Wok ’n’ roll

Pasatiempo - - RESTAURANT REVIEW - Alex Heard For The New Mex­i­can

Be­fore eat­ing at Wok Chi­nese Cui­sine re­cently, it had been a while since I’d set foot in a Chi­nese restau­rant. Over the years, I’ve lived in Wash­ing­ton, D.C., New York, Chicago, and San Fran­cisco — all places where it’s easy to find first-rate Chi­nese food. Here in New Mex­ico, dis­tracted by green and red chile, this beloved culi­nary tra­di­tion has sort of slipped my mind, so it was fun to go to Wok and re­visit old fa­vorites like hot-and-sour soup, fried wontons, and what their menu calls Gen­eral Tao’s chicken.

Wok sits next door to Dr. Field Goods Kitchen, in the shop­ping cen­ter just west of Jack­a­lope on Cer­ril­los Road. Walk through the door and you’re hit with that fa­mil­iar aroma — a com­bi­na­tion of steamy rice, stir-fried seafood, and sticky- sweet sauces — per­me­at­ing a rel­a­tively small in­te­rior that feels compact and warm on a win­ter day. The space is ar­ranged in a split level: ta­bles and chairs on the lower floor, ta­bles and booths above that. The padded booths are a lit­tle tight, and if you’re a long-legged per­son, you’re likely to feel cramped.

Wok ob­vi­ously has a loyal fan base: wit­ness the wall of happy-cus­tomer pho­tos. Both times we vis­ited, for a week­day lunch and a week­end din­ner, the place was hum­ming, with drinks and food com­ing and go­ing in the hands of servers who were re­ally be­ing kept on the run. The menu here is huge, run­ning to 126 num­bered items un­der cat­e­gories that seem slightly ran­dom: Wok Spe­cial, Soup, Ap­pe­tizer, Siz­zling Plat­ter, Poul­try, Seafood, Veg­etable/ Tofu, Lo Mein, Fried Rice, Egg Foo Young, and Lunch Spe­cial. (There are no desserts — just for­tune cook­ies.) There are nightly spe­cials, too, though the avail­abil­ity of those can be hit or miss. Dur­ing our din­ner visit, for ex­am­ple, Wok’s spe­cial board ad­ver­tised roast duck. Our ques­tions about it — was this a whole duck or duck slices? — seemed to puz­zle our wait­ress, who dashed off to the kitchen and then re­turned to re­port that there wasn’t any duck af­ter all.

For lunch, we started with hot tea and a beer — Wok serves a lim­ited slate of big-brand wines and beers, in­clud­ing Kirin, Sap­poro, Heineken, and Sut­ter Home — be­fore set­tling on two lunch spe­cial com­bi­na­tions: soup, an egg roll, two pot stickers, and a main dish. (The prices for this spe­cial vary, de­pend­ing on the main dish you se­lect.) My hot-and-sour soup had a nice dark color, good chicken-broth fla­vor, tofu chunks, car­rots, sea­weed strips, more chicken skin than chicken, a gelati­nous shine, and a too-mild level of spicy heat. Both the egg rolls and pot stickers were or­di­nary: a bit on the oily side, with cab­bage serv­ing as the dom­i­nant fill­ing in both.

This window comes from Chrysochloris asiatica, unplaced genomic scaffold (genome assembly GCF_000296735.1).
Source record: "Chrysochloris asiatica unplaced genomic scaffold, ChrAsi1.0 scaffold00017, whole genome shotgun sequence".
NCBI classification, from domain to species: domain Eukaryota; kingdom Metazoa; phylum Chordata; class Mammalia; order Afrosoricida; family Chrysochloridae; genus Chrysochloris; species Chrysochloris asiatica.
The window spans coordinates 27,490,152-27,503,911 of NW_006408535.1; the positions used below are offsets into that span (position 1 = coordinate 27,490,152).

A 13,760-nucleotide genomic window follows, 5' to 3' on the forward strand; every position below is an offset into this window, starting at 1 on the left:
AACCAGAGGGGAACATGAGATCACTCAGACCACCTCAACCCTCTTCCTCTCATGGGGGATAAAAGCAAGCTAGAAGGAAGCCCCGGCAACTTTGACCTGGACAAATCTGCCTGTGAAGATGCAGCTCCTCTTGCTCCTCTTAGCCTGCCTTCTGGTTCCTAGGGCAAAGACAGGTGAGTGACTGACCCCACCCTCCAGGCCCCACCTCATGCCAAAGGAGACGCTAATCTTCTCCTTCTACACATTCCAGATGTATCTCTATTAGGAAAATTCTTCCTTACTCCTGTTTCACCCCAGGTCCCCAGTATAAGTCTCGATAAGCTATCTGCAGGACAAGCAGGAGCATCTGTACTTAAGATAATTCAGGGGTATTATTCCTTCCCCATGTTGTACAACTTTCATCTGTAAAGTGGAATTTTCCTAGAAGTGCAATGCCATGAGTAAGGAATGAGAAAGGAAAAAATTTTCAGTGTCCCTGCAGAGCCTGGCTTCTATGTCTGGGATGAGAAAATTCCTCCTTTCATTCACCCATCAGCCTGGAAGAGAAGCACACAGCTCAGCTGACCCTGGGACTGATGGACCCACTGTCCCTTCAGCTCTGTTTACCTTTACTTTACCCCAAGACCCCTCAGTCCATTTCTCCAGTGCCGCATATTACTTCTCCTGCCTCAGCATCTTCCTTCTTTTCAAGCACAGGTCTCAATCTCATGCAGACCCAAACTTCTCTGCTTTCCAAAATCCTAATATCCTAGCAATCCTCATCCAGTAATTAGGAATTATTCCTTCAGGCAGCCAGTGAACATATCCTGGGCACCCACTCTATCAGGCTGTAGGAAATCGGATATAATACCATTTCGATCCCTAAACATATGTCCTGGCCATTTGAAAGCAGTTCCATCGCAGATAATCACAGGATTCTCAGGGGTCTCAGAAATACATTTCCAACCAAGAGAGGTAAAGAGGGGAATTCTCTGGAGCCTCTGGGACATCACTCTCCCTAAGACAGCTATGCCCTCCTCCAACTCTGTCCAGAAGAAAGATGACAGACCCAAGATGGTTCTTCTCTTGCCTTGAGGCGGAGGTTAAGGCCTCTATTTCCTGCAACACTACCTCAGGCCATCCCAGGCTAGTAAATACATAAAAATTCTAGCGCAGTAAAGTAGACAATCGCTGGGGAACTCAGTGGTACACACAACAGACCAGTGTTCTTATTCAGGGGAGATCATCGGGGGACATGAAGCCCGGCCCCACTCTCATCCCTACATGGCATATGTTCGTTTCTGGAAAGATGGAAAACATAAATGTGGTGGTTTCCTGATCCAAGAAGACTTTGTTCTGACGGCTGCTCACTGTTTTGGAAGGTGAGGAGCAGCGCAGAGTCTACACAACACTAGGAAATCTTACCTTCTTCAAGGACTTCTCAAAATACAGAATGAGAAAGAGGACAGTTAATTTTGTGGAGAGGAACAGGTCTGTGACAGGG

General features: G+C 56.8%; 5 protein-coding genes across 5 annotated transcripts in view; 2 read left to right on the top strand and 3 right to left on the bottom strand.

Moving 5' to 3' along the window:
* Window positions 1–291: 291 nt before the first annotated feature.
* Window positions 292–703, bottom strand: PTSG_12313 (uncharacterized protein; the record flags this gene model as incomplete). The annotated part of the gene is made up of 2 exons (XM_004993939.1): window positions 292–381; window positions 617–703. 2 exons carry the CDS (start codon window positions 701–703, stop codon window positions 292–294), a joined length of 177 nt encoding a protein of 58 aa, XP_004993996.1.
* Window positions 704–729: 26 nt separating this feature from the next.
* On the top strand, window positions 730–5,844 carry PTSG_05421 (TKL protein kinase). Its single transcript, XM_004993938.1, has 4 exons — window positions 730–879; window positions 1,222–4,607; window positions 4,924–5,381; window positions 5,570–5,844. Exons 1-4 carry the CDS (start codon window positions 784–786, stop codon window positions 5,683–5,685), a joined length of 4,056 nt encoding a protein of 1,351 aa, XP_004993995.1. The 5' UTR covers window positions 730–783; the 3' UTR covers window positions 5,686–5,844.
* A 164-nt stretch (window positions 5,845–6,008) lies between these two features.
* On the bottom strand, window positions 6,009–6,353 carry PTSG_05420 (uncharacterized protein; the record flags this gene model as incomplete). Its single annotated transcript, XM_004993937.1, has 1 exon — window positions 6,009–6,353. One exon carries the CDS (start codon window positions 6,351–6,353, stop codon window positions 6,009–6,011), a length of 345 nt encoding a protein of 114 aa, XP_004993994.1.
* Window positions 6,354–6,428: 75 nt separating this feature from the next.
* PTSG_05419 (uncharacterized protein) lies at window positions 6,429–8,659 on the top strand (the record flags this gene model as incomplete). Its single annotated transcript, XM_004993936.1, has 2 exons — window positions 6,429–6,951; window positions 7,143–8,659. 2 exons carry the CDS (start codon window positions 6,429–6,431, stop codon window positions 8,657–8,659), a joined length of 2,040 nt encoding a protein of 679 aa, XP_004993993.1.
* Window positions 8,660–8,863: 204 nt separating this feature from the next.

My din­ing com­pan­ion or­dered or­ange chicken, while I tried the Gen­eral Tao’s. Th­ese dishes were quite sim­i­lar, and nei­ther re­ally stood out. In both cases, chunks of chicken had been bat­tered and fried to a tough con­sis­tency and then coated in a sweet, glis­ten­ing goo. The or­ange chicken tasted al­most can­died. The Gen­eral Tao’s was made with small hot red chiles, which added some wel­come heat as a con­trast to the sweet, and the chicken had been tossed with coarsely chopped onion and bell pep­per.

Dur­ing a din­ner trip with three peo­ple, we started with sev­eral ap­pe­tiz­ers, which are some­times the most in­ter­est­ing things on a menu. First up was an or­der of cheese wontons, which were very tasty and at­trac­tive, with each won­ton skin pinched into a crown shape. There were six of them — a gen­er­ous amount — and in­side each was a good, tart blob of cream cheese, with the whole as­sem­bly fried to a nutty, del­i­cate brown.

We also liked the scal­lion pan­cakes, thin pan-fried pieces of dough flecked with scal­lions. They were served with two sauces: a sweet or­ange sauce that shows up of­ten along­side Wok dishes and a tangy com­bi­na­tion of a soy-based sauce with pep­per flakes that was a per­fect ac­cent. We also liked the veg­etable tem­pura, which fea­tured a very del­i­cate bat­ter on pieces of car­rot, zuc­chini, onion, mushroom, and broc­coli. Least pop­u­lar of the four was the salt-and-pep­per crispy cala­mari. It had a good fried-fish-style coat­ing, but the squid was too thick and rub­bery.

Wok ob­vi­ously has a loyal fan base: wit­ness the wall of happy-cus­tomer pho­tos.

We also tried a dish called green jade shrimp and scal­lop — a gen­er­ous med­ley of ten­der seafood, pea pods, bam­boo shoots, wa­ter chest­nuts, zuc­chini, car­rot strips, and baby corn with the usual shiny glaze. Last up was one of that night’s spe­cials: cumin lamb, which con­sisted of ten­der­ized strips of lamb stir-fried with chiles, onion, bell pep­per, and cilantro. The pep­pers made this dish so hot that we couldn’t eat it, which wasn’t in­di­cated on the spe­cials board. So if you or­der a spe­cial, ask about spici­ness.

Over­all? I’d go back, start­ing out with apps and a beer and ex­per­i­ment­ing with un­fa­mil­iar en­trées. It’s just a mat­ter of hit­ting the right com­bi­na­tion.

Newspapers in English

Newspapers from USA

© PressReader. All rights reserved.